Set the scene: an asthmatic toddler is having an asthma attack aboard a transatlantic flight from Spain to the U.S. The parents realize they had accidentally packed his asthma supplies in their checked luggage. What are they to do? Thankfully a MacGyver-like genius was on board and steps in to save the day.
When he learned the two-year-old boy’s oxygen saturation was only 87-88 percent, Dr. Khurshid Guru, director of Robotic Surgery at the Roswell Park Cancer Institute, sprung into action to create a makeshift nebulizer and oxygen delivery device out of supplies readily available aboard the Air Canada flight.
During an interview with an ABC News reporter, Guru said he was able to obtain an oxygen tank and an albuterol inhaler. He then collected oxygen tubing, a bottle of water, and a water cup. He connected one end of the tubing to the oxygen tank, and the other to a small hole in one end of the bottle, which acted as a holding chamber. The water cup was connected to the bottle opening, and acted as a mask that was applied to the child’s face by the parents.
The doctor would have then probably squirted the inhaler into the system, and a flow of oxygen would have supplied the child with both oxygen and albuterol. Guru said that after 30 minutes of oxygen therapy and two breathing treatments, the child’s oxygen saturation rose to the 94-95 percent range, which is a safe level for any person.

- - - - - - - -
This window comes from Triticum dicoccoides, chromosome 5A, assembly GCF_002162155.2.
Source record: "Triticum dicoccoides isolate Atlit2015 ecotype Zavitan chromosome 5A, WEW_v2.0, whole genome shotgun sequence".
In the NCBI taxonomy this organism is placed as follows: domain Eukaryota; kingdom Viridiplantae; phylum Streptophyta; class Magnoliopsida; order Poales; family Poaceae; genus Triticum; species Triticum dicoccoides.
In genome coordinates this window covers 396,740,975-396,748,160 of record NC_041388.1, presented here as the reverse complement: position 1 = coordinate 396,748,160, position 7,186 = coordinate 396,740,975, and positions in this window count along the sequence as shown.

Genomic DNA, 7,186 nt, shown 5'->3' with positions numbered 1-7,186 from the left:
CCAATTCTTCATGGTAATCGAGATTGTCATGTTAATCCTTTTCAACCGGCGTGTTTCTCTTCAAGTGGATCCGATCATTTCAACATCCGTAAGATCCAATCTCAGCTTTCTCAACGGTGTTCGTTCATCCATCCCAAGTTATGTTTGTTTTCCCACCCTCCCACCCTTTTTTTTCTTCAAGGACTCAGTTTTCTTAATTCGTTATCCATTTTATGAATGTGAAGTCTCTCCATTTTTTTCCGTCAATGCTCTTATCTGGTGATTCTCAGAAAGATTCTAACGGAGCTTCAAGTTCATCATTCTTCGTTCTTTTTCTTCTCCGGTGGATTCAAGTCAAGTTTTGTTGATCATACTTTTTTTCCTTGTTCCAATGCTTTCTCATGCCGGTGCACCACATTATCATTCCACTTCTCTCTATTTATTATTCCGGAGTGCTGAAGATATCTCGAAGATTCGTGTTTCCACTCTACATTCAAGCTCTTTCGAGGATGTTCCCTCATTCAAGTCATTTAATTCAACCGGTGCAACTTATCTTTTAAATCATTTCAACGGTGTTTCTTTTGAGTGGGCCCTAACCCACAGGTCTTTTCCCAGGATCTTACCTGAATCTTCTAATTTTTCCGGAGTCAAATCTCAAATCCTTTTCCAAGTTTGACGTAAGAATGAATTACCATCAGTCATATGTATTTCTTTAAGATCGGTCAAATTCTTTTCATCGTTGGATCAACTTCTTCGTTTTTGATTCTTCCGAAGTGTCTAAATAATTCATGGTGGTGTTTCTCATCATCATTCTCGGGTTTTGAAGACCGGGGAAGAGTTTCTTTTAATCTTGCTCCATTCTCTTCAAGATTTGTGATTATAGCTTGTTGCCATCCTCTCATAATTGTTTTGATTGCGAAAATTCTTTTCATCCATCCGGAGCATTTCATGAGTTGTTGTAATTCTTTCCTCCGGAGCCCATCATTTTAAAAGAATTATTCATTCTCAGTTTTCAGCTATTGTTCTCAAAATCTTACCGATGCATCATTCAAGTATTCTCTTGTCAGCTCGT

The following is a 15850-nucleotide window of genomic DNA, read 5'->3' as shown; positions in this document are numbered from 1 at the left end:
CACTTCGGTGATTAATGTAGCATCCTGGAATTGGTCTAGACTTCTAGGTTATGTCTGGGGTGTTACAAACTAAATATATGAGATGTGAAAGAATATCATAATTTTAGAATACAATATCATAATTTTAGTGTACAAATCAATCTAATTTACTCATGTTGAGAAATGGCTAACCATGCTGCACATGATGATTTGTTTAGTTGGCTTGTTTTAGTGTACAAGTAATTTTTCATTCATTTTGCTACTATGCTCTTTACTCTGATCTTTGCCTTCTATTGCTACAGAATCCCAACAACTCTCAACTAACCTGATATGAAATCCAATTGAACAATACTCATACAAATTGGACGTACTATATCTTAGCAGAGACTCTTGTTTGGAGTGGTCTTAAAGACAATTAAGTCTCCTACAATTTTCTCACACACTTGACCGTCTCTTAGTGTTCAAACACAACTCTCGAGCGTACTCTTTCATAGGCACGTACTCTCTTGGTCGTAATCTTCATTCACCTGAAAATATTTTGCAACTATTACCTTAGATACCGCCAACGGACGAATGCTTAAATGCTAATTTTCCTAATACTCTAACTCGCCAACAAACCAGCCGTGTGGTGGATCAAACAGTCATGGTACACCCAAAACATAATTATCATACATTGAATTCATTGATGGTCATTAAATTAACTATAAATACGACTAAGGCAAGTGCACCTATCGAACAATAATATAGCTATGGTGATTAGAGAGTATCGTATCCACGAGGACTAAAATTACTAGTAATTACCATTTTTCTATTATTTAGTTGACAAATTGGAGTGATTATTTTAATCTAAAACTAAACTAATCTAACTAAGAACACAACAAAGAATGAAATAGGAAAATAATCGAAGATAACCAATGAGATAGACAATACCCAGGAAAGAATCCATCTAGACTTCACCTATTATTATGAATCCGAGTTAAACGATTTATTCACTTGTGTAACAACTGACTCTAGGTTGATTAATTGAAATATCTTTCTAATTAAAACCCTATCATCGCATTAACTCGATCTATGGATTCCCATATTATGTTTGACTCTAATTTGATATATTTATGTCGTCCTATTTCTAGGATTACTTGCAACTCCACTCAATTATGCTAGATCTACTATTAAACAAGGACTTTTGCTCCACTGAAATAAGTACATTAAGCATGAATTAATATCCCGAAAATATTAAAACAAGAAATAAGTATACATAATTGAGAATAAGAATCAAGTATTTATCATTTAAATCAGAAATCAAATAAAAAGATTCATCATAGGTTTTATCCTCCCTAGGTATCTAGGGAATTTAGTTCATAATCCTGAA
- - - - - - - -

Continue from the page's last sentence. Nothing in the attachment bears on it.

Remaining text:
In the event of an emergency
As a respiratory therapist, I can attest that these parents are not the only parents to accidentally pack their child’s medication in checked luggage. Some parents go on vacations and forget their child’s medical supplies altogether. Unfortunately, a MacGuyver-like physician isn’t always available.
My hometown of Ludington, Michigan, is the destination of many tourists during the summer months. Many of these tourists have children with asthma, and every year a few of them forget to pack their child’s medical supplies.
This is where I get to meet these families in our local emergency room. Usually, we give these children oxygen if needed, and one or a few albuterol breathing treatments just as Dr. Guru did for this child. And, usually, within an hour or two, these children are breathing easy and discharged to the care of their parents, with the medical supplies needed for the duration of their vacation.
Look, it is not unusual for parents to make such mistakes, and it does not make you a bad parent. Still, there is a lesson learned here: No matter how well controlled your child’s asthma is, be sure to pack rescue inhalers and nebulizers, and have them somewhere that is readily available at all times. This is very important, because you never know when an asthma attack will occur. MacGyver can only be in one place at a time…as far as we know.
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A Registered Respiratory Therapist and asthmatic